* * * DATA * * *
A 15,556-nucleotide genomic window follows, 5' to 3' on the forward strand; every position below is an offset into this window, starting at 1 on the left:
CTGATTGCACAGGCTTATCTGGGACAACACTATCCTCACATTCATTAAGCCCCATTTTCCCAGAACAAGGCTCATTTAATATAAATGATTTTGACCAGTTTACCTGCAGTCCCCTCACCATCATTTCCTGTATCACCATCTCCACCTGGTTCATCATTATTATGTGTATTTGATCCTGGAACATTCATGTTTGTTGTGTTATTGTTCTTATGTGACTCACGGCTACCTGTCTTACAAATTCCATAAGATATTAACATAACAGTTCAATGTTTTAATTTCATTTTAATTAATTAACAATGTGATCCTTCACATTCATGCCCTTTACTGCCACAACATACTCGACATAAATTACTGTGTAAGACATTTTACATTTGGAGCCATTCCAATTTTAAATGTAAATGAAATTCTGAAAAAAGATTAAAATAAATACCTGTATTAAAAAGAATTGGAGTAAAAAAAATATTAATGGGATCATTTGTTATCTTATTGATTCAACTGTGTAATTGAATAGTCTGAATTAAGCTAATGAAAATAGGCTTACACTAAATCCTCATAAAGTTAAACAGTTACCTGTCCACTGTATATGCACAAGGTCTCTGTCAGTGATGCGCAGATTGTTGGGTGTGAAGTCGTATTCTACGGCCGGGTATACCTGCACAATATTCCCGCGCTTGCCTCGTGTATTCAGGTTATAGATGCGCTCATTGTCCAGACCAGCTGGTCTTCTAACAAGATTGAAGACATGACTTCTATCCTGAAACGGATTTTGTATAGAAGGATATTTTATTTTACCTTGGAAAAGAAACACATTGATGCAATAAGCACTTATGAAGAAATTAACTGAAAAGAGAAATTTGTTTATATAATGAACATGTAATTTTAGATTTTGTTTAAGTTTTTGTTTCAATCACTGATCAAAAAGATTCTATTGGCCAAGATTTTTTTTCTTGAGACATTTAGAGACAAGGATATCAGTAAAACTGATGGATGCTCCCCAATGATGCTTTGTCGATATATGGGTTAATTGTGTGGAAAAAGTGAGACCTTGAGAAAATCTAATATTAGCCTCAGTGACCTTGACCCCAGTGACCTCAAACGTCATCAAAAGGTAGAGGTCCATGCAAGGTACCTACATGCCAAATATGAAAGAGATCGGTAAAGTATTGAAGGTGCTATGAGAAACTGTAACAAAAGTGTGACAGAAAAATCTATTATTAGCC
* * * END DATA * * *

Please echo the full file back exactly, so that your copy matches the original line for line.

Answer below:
A 15,556-nucleotide genomic window follows, 5' to 3' on the forward strand; every position below is an offset into this window, starting at 1 on the left:
CTGATTGCACAGGCTTATCTGGGACAACACTATCCTCACATTCATTAAGCCCCATTTTCCCAGAACAAGGCTCATTTAATATAAATGATTTTGACCAGTTTACCTGCAGTCCCCTCACCATCATTTCCTGTATCACCATCTCCACCTGGTTCATCATTATTATGTGTATTTGATCCTGGAACATTCATGTTTGTTGTGTTATTGTTCTTATGTGACTCACGGCTACCTGTCTTACAAATTCCATAAGATATTAACATAACAGTTCAATGTTTTAATTTCATTTTAATTAATTAACAATGTGATCCTTCACATTCATGCCCTTTACTGCCACAACATACTCGACATAAATTACTGTGTAAGACATTTTACATTTGGAGCCATTCCAATTTTAAATGTAAATGAAATTCTGAAAAAAGATTAAAATAAATACCTGTATTAAAAAGAATTGGAGTAAAAAAAATATTAATGGGATCATTTGTTATCTTATTGATTCAACTGTGTAATTGAATAGTCTGAATTAAGCTAATGAAAATAGGCTTACACTAAATCCTCATAAAGTTAAACAGTTACCTGTCCACTGTATATGCACAAGGTCTCTGTCAGTGATGCGCAGATTGTTGGGTGTGAAGTCGTATTCTACGGCCGGGTATACCTGCACAATATTCCCGCGCTTGCCTCGTGTATTCAGGTTATAGATGCGCTCATTGTCCAGACCAGCTGGTCTTCTAACAAGATTGAAGACATGACTTCTATCCTGAAACGGATTTTGTATAGAAGGATATTTTATTTTACCTTGGAAAAGAAACACATTGATGCAATAAGCACTTATGAAGAAATTAACTGAAAAGAGAAATTTGTTTATATAATGAACATGTAATTTTAGATTTTGTTTAAGTTTTTGTTTCAATCACTGATCAAAAAGATTCTATTGGCCAAGATTTTTTTTCTTGAGACATTTAGAGACAAGGATATCAGTAAAACTGATGGATGCTCCCCAATGATGCTTTGTCGATATATGGGTTAATTGTGTGGAAAAAGTGAGACCTTGAGAAAATCTAATATTAGCCTCAGTGACCTTGACCCCAGTGACCTCAAACGTCATCAAAAGGTAGAGGTCCATGCAAGGTACCTACATGCCAAATATGAAAGAGATCGGTAAAGTATTGAAGGTGCTATGAGAAACTGTAACAAAAGTGTGACAGAAAAATCTATTATTAGCC